Like the captain of a ship, I stay on course as best I can, mediating between the influences of the contractions of my heart, the movement of my breath, the approach of a thought and a fly landing on my head. I realise that there are countless processes and changes happening in and around my body in every tiny moment of my drawing and all I can do is stay as alert as possible to respond to them. Some of these influences come as a surprise, others come slowly. Reaching a destination by sailing or drawing probably means above all learning to read the signs of the wind and the waves, training your attention and adopting an open attitude that reckons with everything.
The emancipatory potential of design science lies in the restoration of the aesthetic basis of knowledge – the body – and its reintegration as an epistemological foundation into knowledge. In this process, knowers become designers and are able to have a voice and take responsibility for their knowledge. In this sense, the saying “knowledge is power” cannot apply to design science, which is always a part of its own knowledge; it knows first and foremost through devotion. Its knowledge is always also a self-reflection. Its knowledge is recursive and therefore incomplete. It never arrives at knowledge, it can only know.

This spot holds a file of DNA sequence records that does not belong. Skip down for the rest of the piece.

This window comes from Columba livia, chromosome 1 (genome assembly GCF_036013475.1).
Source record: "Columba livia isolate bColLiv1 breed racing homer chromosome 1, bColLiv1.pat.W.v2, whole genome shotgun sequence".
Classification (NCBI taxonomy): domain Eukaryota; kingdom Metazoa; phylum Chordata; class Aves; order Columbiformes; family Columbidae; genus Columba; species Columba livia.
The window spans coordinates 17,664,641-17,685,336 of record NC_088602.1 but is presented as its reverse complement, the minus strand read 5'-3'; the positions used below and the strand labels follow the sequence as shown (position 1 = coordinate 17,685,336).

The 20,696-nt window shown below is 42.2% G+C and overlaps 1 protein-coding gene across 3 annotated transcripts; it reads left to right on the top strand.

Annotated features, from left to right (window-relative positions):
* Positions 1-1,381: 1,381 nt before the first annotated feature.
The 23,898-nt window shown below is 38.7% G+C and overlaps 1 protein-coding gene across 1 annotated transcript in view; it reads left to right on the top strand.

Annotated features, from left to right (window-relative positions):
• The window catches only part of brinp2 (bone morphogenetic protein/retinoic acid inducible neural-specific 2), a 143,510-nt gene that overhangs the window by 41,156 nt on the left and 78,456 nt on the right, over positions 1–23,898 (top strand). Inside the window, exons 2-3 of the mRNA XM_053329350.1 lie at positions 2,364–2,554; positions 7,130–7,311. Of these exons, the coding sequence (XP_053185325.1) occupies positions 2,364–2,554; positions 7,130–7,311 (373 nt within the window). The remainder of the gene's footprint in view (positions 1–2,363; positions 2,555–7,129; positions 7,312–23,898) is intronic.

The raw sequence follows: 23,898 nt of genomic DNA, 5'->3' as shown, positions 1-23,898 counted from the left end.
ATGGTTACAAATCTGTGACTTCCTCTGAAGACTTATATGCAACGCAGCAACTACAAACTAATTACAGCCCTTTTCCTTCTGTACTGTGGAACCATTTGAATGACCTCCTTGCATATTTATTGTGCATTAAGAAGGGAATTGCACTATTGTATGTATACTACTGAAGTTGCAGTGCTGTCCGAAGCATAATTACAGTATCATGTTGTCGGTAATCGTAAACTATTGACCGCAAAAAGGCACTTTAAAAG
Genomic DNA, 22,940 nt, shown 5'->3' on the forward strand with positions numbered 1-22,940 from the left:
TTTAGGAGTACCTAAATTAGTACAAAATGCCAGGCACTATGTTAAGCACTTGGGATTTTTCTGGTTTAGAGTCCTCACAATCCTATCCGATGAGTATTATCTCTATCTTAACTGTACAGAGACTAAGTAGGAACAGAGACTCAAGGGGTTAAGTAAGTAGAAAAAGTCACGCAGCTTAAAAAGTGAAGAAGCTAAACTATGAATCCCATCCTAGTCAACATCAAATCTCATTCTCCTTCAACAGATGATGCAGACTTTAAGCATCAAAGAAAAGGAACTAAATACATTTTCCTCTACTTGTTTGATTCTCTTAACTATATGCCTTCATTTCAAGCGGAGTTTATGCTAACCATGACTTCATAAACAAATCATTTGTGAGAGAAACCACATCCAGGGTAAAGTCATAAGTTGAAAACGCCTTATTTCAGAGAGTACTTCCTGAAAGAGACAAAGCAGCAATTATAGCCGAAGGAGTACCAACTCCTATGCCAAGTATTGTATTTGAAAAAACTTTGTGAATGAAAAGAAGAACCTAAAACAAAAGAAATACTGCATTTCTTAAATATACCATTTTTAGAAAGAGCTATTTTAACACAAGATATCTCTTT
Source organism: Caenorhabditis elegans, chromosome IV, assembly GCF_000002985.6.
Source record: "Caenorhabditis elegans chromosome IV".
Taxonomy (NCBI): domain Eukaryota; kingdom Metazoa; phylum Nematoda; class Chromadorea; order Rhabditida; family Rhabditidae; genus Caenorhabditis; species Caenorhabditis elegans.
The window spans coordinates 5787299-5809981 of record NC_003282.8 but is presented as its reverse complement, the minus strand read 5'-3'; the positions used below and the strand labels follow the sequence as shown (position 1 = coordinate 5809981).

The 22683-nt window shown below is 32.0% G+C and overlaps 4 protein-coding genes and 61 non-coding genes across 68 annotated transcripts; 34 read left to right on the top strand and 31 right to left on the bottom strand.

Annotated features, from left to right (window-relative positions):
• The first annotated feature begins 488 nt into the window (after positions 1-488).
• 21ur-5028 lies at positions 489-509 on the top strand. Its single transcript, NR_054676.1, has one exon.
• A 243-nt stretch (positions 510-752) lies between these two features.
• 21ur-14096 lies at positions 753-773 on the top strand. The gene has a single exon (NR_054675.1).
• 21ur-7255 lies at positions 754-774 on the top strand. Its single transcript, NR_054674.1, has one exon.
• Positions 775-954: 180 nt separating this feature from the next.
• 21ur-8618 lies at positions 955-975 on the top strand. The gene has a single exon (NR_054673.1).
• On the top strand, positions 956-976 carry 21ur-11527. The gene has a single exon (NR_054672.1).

This means that design science cannot follow any teleology or claim to be true. Its focus is not on a truth behind the phenomena, but on the phenomena themselves. Perhaps Johann Wolfgang von Goethe was already admonishing a design-scientific view of the world when he wrote:
“”Just don’t look for anything behind the phenomena; they themselves are the lesson.”
The kite also has no purpose, no meaning and no destination. Rather, it is an end in itself, functionality without function. You fly a kite because it is a beautiful thing. Quite simply. There is nothing behind it. The experience itself is the purpose. In reference to Kant’s concept of beauty, Umberto Eco writes that beauty is:
“Pleasure without interest, practicality without purpose, generality without concept and regularity without law. In other words, one takes pleasure in the beautiful thing without wanting to possess it, one looks at it as if it were organised to perfection for a specific purpose, while in reality the only goal towards which this form strives is its own existence, and therefore one takes pleasure as if it embodied a rule in perfection, while it is itself the rule.”
Despite its purposelessness, the kite flies with the most insistent determination. Just as the kite never reaches a goal in its flight, design science will never reach a truth, because its aim is not knowledge, but to know. The aesthetic experience is the starting point and goal of both design science and kite flying. Devotion or “serenity is part of both the attitude with which we should open ourselves to aesthetic experience and the existential state that we can achieve through aesthetic experience.” So my argument ends where it begins: with flying a kite. Perhaps the only thing we can really do to know what kite flying actually is is to fly a kite. In the light of this assumption, the only universal statement I can make is probably:
“Know for yourself!”